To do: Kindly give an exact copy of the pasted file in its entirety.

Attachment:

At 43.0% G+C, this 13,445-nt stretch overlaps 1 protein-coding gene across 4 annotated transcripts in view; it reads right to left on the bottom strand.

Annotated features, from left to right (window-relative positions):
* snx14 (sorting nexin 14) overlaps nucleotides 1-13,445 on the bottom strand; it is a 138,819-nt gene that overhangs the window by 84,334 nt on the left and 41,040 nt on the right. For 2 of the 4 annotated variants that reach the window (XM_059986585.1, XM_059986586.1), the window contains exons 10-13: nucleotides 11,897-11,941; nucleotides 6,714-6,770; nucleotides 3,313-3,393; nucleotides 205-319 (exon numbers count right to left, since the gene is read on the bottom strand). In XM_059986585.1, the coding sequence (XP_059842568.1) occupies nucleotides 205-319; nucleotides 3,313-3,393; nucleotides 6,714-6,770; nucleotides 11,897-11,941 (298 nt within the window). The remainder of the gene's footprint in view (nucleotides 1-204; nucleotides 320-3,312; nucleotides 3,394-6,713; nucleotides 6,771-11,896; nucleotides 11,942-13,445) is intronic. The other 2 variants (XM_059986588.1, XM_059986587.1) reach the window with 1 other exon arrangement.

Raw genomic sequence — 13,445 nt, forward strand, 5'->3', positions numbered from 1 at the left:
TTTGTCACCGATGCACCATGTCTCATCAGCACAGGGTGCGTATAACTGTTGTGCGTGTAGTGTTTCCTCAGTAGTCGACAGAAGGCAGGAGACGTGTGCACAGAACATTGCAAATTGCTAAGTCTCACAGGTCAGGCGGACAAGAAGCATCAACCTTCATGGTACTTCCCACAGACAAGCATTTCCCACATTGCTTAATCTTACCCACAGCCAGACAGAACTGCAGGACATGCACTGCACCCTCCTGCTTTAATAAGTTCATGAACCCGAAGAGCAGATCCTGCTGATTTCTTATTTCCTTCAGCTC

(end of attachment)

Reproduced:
At 43.0% G+C, this 13,445-nt stretch overlaps 1 protein-coding gene across 4 annotated transcripts in view; it reads right to left on the bottom strand.

Annotated features, from left to right (window-relative positions):
* snx14 (sorting nexin 14) overlaps nucleotides 1-13,445 on the bottom strand; it is a 138,819-nt gene that overhangs the window by 84,334 nt on the left and 41,040 nt on the right. For 2 of the 4 annotated variants that reach the window (XM_059986585.1, XM_059986586.1), the window contains exons 10-13: nucleotides 11,897-11,941; nucleotides 6,714-6,770; nucleotides 3,313-3,393; nucleotides 205-319 (exon numbers count right to left, since the gene is read on the bottom strand). In XM_059986585.1, the coding sequence (XP_059842568.1) occupies nucleotides 205-319; nucleotides 3,313-3,393; nucleotides 6,714-6,770; nucleotides 11,897-11,941 (298 nt within the window). The remainder of the gene's footprint in view (nucleotides 1-204; nucleotides 320-3,312; nucleotides 3,394-6,713; nucleotides 6,771-11,896; nucleotides 11,942-13,445) is intronic. The other 2 variants (XM_059986588.1, XM_059986587.1) reach the window with 1 other exon arrangement.

Raw genomic sequence — 13,445 nt, forward strand, 5'->3', positions numbered from 1 at the left:
TTTGTCACCGATGCACCATGTCTCATCAGCACAGGGTGCGTATAACTGTTGTGCGTGTAGTGTTTCCTCAGTAGTCGACAGAAGGCAGGAGACGTGTGCACAGAACATTGCAAATTGCTAAGTCTCACAGGTCAGGCGGACAAGAAGCATCAACCTTCATGGTACTTCCCACAGACAAGCATTTCCCACATTGCTTAATCTTACCCACAGCCAGACAGAACTGCAGGACATGCACTGCACCCTCCTGCTTTAATAAGTTCATGAACCCGAAGAGCAGATCCTGCTGATTTCTTATTTCCTTCAGCTC